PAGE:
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Chief Insights: ‘You can’t outwork bad leadership’

Setting the tone and driving organizational change from the chief’s seat

Holly vanSchaick.jpg

Holly vanSchaick, fire chief of Orcas Island Fire & Rescue in Eastsound, Washington.

Photo/Courtesy of Holly vanSchaick

The following content is part of EMS1’s EMS Leader Playbook – aimed at helping new EMS leaders increase their effectiveness, enhance their leadership KSAs, develop trust among crewmembers, and build confidence. Through a handful of questions presented by EMS1, veteran chiefs reflect on their early days in leadership roles and offer advice, while newer leaders detail their experiences taking on a new position. Email to offer your insights for the EMS Leader Playbook.

In this installment of Chief Insights, we feature Chief Holly vanSchaick, fire chief of Orcas Island Fire & Rescue, in Eastsound, Washington.

The spark: What put you on the path to becoming a chief?

I came to the fire service for a love of the work and the team environment. At its best, the fire service unites a diverse group of individuals around one common goal – helping someone on their worst day. Early in my career, it did not occur to me to ever want to leave the line and move to admin.

As I transitioned from volunteer to career, I had a variety of experiences with fire chiefs I worked for; some positive and some negative. As I grew up as a first responder, it became apparent to me that positive cultural change can’t happen effectively when it is only being driven from the bottom up. An organization’s leadership sets the tone for what the culture of the team will be.

Back when I was training for a few different running events, I had a coach who would say, “You can’t outrun a bad diet.” In the context of my work environment, I turned that into, “You can’t outwork bad leadership.” I realized that in order to help bring about the cultural development the fire service was in need of, I would need to be willing to put myself in the arena in a leadership role. Two of the best chief officers I had the honor to serve under encouraged me to enroll in a Fire Service Administration degree program. I did so and earned a BS in Fire Service Administration from Eastern Oregon University.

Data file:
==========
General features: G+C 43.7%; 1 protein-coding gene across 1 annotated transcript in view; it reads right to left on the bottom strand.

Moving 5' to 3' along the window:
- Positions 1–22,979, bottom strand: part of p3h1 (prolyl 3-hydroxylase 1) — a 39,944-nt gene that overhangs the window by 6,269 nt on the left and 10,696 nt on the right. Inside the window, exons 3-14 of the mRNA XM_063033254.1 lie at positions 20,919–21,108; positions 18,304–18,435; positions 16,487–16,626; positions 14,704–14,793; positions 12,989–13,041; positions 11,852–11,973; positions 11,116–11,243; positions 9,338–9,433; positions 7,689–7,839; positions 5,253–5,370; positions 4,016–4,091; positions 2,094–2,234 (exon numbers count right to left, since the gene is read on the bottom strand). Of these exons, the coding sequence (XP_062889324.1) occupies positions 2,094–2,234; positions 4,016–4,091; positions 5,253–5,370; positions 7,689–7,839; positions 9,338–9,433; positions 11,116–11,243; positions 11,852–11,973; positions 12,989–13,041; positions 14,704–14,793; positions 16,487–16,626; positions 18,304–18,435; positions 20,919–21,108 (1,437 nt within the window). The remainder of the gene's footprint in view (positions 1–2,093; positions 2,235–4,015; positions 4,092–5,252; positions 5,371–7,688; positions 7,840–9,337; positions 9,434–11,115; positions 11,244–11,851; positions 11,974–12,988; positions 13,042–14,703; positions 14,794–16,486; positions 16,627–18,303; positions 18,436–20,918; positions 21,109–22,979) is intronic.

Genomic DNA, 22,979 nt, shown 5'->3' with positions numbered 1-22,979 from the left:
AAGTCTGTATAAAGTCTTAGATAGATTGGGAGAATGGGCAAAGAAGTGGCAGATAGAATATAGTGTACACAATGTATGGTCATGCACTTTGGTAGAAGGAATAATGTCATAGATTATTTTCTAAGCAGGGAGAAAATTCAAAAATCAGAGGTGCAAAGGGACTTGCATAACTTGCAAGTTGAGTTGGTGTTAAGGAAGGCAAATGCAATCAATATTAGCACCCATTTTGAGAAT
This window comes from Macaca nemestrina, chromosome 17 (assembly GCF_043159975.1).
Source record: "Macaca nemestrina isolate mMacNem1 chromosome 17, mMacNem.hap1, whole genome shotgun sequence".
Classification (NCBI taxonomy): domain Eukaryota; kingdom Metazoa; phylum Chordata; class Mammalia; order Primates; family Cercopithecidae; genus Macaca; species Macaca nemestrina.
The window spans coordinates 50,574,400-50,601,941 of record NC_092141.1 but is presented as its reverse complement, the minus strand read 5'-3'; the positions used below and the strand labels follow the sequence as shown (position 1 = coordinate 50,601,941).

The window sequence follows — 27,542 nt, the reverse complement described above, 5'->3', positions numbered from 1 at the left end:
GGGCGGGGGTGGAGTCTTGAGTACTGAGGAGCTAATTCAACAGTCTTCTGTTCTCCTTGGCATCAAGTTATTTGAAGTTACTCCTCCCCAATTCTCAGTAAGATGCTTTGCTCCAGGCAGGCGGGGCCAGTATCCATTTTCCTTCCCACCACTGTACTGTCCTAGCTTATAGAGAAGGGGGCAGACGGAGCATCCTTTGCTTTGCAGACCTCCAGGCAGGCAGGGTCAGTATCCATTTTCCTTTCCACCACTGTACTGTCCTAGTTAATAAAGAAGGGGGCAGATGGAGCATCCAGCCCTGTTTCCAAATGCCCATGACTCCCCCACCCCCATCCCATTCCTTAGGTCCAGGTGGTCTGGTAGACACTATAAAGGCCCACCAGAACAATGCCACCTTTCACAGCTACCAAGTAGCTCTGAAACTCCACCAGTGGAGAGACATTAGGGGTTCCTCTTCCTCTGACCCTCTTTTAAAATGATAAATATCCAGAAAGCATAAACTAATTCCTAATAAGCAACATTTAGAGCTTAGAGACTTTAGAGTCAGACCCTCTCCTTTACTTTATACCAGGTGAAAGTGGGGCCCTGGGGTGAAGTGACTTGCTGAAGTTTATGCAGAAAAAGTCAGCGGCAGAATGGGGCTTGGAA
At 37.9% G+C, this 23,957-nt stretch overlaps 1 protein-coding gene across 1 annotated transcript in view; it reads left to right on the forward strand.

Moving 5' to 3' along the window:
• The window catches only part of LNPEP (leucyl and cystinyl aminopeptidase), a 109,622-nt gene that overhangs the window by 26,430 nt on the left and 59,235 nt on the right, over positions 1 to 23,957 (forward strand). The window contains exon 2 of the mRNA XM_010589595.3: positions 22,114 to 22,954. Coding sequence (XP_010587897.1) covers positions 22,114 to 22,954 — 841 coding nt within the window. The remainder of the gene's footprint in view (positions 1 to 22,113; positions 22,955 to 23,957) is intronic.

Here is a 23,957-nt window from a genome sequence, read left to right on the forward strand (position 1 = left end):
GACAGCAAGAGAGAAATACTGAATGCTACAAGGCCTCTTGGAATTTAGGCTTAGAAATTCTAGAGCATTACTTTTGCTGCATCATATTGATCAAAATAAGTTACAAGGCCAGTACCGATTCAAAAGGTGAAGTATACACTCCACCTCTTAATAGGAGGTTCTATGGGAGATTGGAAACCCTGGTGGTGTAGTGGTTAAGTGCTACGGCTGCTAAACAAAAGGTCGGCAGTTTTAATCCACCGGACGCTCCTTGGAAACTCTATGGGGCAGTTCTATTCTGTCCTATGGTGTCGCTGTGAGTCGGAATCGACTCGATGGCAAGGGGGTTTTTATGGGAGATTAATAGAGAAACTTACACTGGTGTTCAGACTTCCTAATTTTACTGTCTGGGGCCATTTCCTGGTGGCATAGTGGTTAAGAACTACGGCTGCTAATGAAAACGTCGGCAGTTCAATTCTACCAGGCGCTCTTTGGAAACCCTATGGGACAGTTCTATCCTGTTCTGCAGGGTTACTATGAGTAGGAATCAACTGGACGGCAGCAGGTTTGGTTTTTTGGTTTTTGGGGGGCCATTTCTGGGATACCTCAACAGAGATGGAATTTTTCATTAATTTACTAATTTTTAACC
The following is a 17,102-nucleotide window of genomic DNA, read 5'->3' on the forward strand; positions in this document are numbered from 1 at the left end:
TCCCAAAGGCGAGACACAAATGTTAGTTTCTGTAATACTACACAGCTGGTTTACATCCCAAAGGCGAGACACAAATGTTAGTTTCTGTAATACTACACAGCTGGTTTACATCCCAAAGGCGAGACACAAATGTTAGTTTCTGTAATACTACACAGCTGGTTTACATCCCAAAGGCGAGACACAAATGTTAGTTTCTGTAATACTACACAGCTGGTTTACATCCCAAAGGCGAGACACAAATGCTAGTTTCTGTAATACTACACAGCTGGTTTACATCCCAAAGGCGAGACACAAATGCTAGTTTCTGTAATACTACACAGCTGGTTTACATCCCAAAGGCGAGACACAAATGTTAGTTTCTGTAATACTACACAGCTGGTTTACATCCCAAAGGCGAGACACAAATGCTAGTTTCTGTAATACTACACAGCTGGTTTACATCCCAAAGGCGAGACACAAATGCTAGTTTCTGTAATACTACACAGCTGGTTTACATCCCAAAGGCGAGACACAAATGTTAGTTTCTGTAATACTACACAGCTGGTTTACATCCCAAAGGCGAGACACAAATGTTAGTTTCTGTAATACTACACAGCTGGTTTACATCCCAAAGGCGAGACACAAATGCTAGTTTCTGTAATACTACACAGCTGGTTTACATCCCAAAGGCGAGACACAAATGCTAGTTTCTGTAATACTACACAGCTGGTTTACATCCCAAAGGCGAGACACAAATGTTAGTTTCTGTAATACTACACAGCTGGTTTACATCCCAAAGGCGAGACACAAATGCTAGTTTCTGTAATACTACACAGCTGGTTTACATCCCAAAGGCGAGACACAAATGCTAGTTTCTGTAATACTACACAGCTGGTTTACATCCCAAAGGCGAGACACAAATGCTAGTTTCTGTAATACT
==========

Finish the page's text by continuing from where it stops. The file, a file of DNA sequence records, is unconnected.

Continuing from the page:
Look ahead: What’s something you want to accomplish in your first year as chief?

In my first year as chief, my goal is to continue to build on the positive groundwork we have laid in the last two years at OIFR. When I joined OIFR as assistant chief in 2021, it was amidst significant turmoil between labor and management, and between career and volunteer staff. Volunteers rarely just dropped by our headquarters station. Many told me they avoided it altogether because it felt like a dark cloud was hanging over it.

Fast forward to today, and some days I have trouble finishing a project I am working on because volunteers and career staff pop into my office so frequently. As far as I am concerned, this is the best “problem” a chief officer could have, and one I will strive to keep! Our department is now united, labor and management have the best relationship I have ever seen (including during my own time as a union officer), and volunteers have told me time and time again how much they now enjoy working with the career staff. My goal in the next year is to continue to foster these strong relationships, while also looking forward to the significant impending apparatus needs of our aging fleet.

How will you create an organizational culture that people want to be a part of, to join and to stay in?